Just eaten the first prickly pear of the season. Delicious. I’ve more than likely written about prickly pears before but nevertheless here I go again. Apart from buying Chris a bottle of prickly pear liqueur in Italy some years back I never thought of the fruit as anything other than edible but in fact I read, like most fruits, there are all sorts of things you can get up to both with the fruit and its juice so guess, as there are so many this year, the plant has grown simply enormous, and most of them will end up on the ground, maybe we should try a few recipes.
As it is a cactus what does one call it apart from a plant? It’s not a tree, it’s not a bush and it can hardly be called a shrub. There are evidently a number of species, about 200 in all, and in one American state they are protected, goodness only knows why when you can’t stop the damn things from growing and multiplying. I did get rid of two some years ago and this one really should be cut back heavily but that creates yet another problem – how to get rid of the cuttings they are so large and you can’t burn them they‘re so wet. If you leave one lying on the ground it will sneakily push out some roots and a new plant will grow. Tenacious buggers is what they are and, if it weren’t for the fact that I love prickly pears, I would be tempted to get an Albanian in to get shot of it completely. In Australia they call it the most invasive weed ever (never thought of calling it a weed and in NSW the Prickly-pear Destruction Commission was formed in 1924, continuing right through until it was disbanded 31 December 1987 - some 63 years later. In Queensland they tried getting rid of them with the cactoblastis caterpillar with some success.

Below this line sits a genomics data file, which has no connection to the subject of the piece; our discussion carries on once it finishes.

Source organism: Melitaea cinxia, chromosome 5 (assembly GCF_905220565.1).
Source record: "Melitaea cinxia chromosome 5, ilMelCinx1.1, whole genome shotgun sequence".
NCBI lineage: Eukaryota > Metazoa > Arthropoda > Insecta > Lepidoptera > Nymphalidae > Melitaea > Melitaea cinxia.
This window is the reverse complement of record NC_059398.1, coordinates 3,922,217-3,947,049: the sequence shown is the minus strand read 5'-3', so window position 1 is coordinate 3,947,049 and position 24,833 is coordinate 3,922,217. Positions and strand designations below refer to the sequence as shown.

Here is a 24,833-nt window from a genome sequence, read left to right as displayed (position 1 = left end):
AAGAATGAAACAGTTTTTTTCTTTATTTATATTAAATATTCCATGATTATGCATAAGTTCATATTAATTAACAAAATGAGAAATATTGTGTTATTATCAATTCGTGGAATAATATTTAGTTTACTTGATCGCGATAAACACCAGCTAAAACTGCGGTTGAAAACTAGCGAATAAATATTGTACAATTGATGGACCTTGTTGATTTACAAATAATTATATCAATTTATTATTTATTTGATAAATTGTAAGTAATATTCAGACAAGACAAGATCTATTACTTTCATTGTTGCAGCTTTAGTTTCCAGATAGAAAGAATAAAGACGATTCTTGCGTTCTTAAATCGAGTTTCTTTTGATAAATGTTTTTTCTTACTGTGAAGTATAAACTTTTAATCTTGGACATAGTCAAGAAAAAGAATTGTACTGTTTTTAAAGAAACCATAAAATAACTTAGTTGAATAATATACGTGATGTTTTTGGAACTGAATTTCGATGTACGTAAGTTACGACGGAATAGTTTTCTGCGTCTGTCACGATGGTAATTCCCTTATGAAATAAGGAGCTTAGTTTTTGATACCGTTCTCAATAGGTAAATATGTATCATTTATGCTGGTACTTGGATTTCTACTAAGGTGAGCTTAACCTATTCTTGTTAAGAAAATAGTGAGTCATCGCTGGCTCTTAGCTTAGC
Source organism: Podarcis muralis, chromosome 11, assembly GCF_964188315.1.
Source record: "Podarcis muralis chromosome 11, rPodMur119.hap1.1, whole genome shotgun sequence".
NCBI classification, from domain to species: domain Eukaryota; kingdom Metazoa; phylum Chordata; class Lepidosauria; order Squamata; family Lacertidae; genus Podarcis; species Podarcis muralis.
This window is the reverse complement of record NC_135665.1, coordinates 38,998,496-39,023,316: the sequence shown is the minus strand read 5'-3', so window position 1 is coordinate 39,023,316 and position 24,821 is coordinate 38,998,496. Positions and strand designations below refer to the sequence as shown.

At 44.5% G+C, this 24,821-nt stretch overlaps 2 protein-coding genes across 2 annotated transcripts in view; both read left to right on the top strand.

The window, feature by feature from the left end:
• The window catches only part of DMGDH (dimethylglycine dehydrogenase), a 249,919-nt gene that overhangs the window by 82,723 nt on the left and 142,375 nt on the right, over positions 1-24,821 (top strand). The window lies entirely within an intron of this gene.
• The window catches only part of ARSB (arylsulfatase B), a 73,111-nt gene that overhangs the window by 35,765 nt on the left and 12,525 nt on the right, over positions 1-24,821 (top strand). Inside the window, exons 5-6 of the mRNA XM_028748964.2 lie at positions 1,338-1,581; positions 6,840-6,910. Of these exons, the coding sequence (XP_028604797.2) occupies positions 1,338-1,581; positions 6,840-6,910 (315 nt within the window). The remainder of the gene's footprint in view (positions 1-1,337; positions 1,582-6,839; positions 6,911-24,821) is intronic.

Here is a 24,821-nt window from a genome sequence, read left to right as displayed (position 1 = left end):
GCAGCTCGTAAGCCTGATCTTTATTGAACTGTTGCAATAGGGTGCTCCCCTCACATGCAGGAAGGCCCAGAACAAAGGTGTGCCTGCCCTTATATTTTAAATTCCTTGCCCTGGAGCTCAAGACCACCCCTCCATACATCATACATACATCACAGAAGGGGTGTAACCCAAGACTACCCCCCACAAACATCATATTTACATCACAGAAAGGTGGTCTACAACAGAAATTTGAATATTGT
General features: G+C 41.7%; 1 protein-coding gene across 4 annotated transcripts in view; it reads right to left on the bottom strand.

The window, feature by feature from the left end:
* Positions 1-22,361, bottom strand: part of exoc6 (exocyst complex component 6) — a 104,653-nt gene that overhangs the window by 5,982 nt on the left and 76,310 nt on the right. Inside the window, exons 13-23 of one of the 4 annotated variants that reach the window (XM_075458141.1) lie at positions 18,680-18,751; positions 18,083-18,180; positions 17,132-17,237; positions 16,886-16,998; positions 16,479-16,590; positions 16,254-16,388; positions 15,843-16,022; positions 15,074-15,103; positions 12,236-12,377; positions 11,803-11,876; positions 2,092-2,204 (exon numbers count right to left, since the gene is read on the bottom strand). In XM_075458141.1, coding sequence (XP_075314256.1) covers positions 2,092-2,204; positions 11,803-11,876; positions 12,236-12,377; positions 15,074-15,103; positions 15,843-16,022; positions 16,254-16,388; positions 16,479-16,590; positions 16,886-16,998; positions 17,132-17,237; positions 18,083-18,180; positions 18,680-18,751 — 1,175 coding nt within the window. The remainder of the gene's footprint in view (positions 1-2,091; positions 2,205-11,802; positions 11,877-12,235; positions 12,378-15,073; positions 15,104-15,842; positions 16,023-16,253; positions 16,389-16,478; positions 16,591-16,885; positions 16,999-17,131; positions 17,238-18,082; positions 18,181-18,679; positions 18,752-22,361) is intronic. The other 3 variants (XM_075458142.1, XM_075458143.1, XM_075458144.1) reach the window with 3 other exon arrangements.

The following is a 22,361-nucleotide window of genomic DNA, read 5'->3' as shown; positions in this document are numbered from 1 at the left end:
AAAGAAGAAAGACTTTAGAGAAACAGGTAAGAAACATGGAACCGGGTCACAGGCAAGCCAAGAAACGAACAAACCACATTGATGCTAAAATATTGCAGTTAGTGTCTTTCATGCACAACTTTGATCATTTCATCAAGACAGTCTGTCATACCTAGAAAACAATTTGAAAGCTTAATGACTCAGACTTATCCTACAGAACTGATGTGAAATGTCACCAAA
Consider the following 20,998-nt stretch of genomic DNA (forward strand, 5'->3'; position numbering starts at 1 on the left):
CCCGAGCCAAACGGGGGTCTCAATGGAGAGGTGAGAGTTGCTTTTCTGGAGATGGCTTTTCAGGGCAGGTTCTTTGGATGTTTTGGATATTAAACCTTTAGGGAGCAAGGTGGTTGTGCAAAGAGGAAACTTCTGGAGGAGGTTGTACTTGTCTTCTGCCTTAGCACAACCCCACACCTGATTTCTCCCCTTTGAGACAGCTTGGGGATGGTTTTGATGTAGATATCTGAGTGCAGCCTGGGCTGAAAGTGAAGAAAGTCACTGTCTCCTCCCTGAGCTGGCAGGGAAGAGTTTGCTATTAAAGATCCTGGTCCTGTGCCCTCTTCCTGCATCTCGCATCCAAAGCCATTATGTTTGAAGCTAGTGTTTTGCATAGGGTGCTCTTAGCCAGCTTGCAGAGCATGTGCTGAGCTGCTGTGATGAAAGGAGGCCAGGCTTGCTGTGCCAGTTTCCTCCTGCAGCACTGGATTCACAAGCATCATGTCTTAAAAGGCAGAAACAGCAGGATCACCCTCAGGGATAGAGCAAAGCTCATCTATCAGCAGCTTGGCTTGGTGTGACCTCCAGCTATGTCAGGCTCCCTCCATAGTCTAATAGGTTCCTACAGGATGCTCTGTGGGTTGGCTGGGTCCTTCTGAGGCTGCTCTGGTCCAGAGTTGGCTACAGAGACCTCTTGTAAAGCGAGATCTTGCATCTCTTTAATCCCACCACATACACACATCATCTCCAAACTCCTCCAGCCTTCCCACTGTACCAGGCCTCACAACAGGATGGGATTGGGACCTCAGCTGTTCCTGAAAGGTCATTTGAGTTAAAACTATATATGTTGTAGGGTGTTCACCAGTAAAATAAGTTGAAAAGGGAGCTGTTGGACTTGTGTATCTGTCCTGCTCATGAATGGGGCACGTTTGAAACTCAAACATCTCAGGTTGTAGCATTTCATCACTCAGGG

There has been medical interest in the Prickly Pear plant. Some studies have shown that the pectin contained in the Prickly Pear pulp lowers levels of "bad" cholesterol while leaving "good" cholesterol levels unchanged. Another study found that the fibrous pectin in the fruit may lower diabetics' need for insulin. Both fruits and pads (so that is what the leaves are called, pads of paddles: logical) of the prickly pear cactus are rich in slowly absorbed soluble fibres that help keep blood sugar stable.Of coursed the prickly pear has been food in South America for a great many years and in Mexican folk medicine its pulp and juice have been used to treat numerous maladies, such as wounds and inflammations of the digestive and urinary tracts. It is also the basis of alcoholic drinks. The cochineal scale insect that feeds on it is used for cochineal dye and the gel-like sap might be useful as a hair conditioner. Some species also produce the mind-altering drug mescaline and I reckon that’s enough about prickly pears for this time.
The pomegranates are almost ripe and fresh lychees are in the greengrocers. Of course they’re expensive, 7 euro a kilo as opposed say to oranges 10kilos for 5euro. I remember even in South Africa as a boy how expensive lychees were and were bought sparingly. Pity. I love them. My mother would drive us down to the South Beach in Durban where we would sit in the car and eat lychees. And still on the subject of fruit, friends have a mango tree in their garden. It is still quite small, only about five foot tall but it is fruiting. The fruit is small, half the size of what one knows as a mango, but we have tasted some and they are delicious. If I had known one could grow a mango here I most certainly would have done so but I read it takes eight years for one to fruit so doubt I’ll be around to enjoy it. However Douglas has dried out some pips and intends planting them. Bananas and avocados grow on Crete. Maybe we could try lychees at the same time.